EMANUEL: Chuck, what's your read on what we are getting out of the Mueller probe? We are getting little bits and pieces, but there's probably plenty we don't know, right?

CHARLES LANE, WASHINGTON POST: It's moving quickly at this point. I have a feeling that if you look sort of below Trump, who is the highest ranking figure in all, I guess you would have to say Mike Flynn because he was going to be national security advisor. He actually had a cup of coffee in that job. And whatever there is going to be to get, most of it might come from the cooperating testimony of somebody with that higher rank.

EMANUEL: A key national security Republican on the Hill has his concerns. Let's take a listen.


REP. ADAM KINZINGER, R-ILL.: I don't know what to make of it. It may be minor. It may be big. It's hard for me to tell by this day by day play. I'm concerned of the leaks coming out of the special counsel. That doesn't mean this information is irrelevant but at the same time I think Americans need to step back and say, and trust that the special counsel is getting the information he needs and that we are going to find out it may just not be as quick as everybody wants.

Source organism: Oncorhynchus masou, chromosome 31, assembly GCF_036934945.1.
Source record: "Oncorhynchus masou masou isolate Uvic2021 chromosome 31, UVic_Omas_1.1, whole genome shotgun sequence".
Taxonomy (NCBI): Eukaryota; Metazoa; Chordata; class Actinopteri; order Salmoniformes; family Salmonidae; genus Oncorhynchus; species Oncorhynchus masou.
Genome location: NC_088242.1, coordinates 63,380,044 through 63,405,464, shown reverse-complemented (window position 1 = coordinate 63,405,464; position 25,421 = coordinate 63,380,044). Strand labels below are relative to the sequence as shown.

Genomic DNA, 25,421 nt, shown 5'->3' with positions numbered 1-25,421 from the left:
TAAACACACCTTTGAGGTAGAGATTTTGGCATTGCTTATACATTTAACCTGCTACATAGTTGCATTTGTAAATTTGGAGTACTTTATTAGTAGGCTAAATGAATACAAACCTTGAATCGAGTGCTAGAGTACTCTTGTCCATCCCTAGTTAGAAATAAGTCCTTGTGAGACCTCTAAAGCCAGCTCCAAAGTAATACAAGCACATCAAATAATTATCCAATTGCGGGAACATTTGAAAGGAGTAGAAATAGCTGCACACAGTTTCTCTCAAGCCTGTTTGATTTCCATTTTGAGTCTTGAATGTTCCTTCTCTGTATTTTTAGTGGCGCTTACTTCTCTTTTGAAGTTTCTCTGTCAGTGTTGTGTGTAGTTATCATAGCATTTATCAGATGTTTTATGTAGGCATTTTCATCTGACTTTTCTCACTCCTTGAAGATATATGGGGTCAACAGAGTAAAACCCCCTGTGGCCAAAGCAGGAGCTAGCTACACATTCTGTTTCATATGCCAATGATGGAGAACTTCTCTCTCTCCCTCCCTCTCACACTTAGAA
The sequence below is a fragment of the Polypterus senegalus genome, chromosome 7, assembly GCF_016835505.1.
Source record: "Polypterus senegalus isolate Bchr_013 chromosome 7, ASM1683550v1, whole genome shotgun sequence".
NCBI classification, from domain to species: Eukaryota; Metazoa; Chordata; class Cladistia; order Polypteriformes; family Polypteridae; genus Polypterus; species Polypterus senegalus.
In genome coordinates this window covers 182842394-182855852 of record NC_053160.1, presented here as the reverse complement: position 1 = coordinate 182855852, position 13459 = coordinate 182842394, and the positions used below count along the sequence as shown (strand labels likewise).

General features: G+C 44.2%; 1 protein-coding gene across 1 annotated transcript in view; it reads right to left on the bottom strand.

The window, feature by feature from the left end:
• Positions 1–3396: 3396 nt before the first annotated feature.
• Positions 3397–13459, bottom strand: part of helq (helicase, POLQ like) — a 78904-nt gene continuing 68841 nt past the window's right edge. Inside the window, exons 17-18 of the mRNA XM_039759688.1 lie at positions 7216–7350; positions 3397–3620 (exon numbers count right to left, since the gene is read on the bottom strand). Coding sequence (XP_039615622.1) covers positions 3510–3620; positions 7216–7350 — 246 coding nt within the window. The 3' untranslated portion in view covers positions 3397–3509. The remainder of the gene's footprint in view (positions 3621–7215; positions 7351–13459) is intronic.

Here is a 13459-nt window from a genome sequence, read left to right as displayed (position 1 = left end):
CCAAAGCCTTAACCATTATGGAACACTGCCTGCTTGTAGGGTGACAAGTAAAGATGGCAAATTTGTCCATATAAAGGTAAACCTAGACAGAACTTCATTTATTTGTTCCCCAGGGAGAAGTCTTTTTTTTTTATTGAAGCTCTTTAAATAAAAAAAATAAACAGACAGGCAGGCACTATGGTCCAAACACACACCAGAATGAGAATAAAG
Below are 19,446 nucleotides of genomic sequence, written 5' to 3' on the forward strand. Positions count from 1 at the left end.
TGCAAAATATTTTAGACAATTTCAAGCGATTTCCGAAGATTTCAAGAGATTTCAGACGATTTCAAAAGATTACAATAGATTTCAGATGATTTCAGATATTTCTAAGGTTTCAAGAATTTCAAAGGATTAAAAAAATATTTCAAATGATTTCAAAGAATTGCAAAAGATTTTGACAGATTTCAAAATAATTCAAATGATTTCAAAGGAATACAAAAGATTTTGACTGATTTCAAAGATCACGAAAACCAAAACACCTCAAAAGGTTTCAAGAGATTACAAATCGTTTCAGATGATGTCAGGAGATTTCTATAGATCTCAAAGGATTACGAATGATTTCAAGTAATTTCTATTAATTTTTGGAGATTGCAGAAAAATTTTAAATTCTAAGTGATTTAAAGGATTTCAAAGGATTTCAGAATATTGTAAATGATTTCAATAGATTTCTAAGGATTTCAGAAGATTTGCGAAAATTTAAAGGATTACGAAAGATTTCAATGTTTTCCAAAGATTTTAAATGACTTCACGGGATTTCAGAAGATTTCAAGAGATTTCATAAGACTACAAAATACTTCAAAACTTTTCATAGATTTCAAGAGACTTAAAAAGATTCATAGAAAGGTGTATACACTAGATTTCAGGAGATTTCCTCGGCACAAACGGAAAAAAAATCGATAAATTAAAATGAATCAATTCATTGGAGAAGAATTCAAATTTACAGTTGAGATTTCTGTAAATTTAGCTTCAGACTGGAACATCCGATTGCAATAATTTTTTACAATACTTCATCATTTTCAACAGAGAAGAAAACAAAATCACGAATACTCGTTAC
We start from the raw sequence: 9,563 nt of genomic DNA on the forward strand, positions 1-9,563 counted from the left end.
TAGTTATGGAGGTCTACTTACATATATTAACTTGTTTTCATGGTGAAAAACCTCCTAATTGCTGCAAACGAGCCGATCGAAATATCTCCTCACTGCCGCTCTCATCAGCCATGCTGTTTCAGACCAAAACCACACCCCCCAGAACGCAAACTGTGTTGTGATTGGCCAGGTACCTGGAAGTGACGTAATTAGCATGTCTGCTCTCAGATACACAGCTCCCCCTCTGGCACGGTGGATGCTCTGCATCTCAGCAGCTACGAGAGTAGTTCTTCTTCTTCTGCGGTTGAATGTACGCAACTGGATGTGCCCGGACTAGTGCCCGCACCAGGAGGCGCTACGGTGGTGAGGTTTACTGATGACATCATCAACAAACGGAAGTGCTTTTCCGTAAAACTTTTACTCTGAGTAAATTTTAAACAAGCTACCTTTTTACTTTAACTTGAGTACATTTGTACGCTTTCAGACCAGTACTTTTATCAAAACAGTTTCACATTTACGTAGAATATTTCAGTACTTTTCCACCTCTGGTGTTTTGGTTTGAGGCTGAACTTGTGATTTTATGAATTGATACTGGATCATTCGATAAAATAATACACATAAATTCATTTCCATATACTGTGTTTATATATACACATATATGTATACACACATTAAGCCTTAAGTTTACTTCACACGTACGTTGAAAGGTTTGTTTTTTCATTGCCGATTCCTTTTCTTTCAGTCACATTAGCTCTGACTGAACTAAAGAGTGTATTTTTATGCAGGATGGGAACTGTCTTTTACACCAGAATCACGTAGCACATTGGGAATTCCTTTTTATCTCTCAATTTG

EMANUEL: Sarah, your thoughts on where we are with the Mueller probe and what Congressman Kinzinger is saying about it?

SARAH WESTWOOD, WASHINGTON EXAMINER: Looking back to the Hillary Clinton email probe, which then director Comey of the FBI started interviewing high ranking people in Hillary Clinton's orbit, that was the end of the email probe. They interviewed Hillary Clinton a few days later. They shut down the investigation. We do know, through leaks or because of the defense attorneys are being notified that some of the high-ranking people in President Trump's orbit are starting to go into interviews. That could very well signal that the investigation is indeed winding down. Also, it could mean that Mueller and his team finds out new information from those interviews and goes down different lines of inquiry. So there's really no way to tell exactly where we are.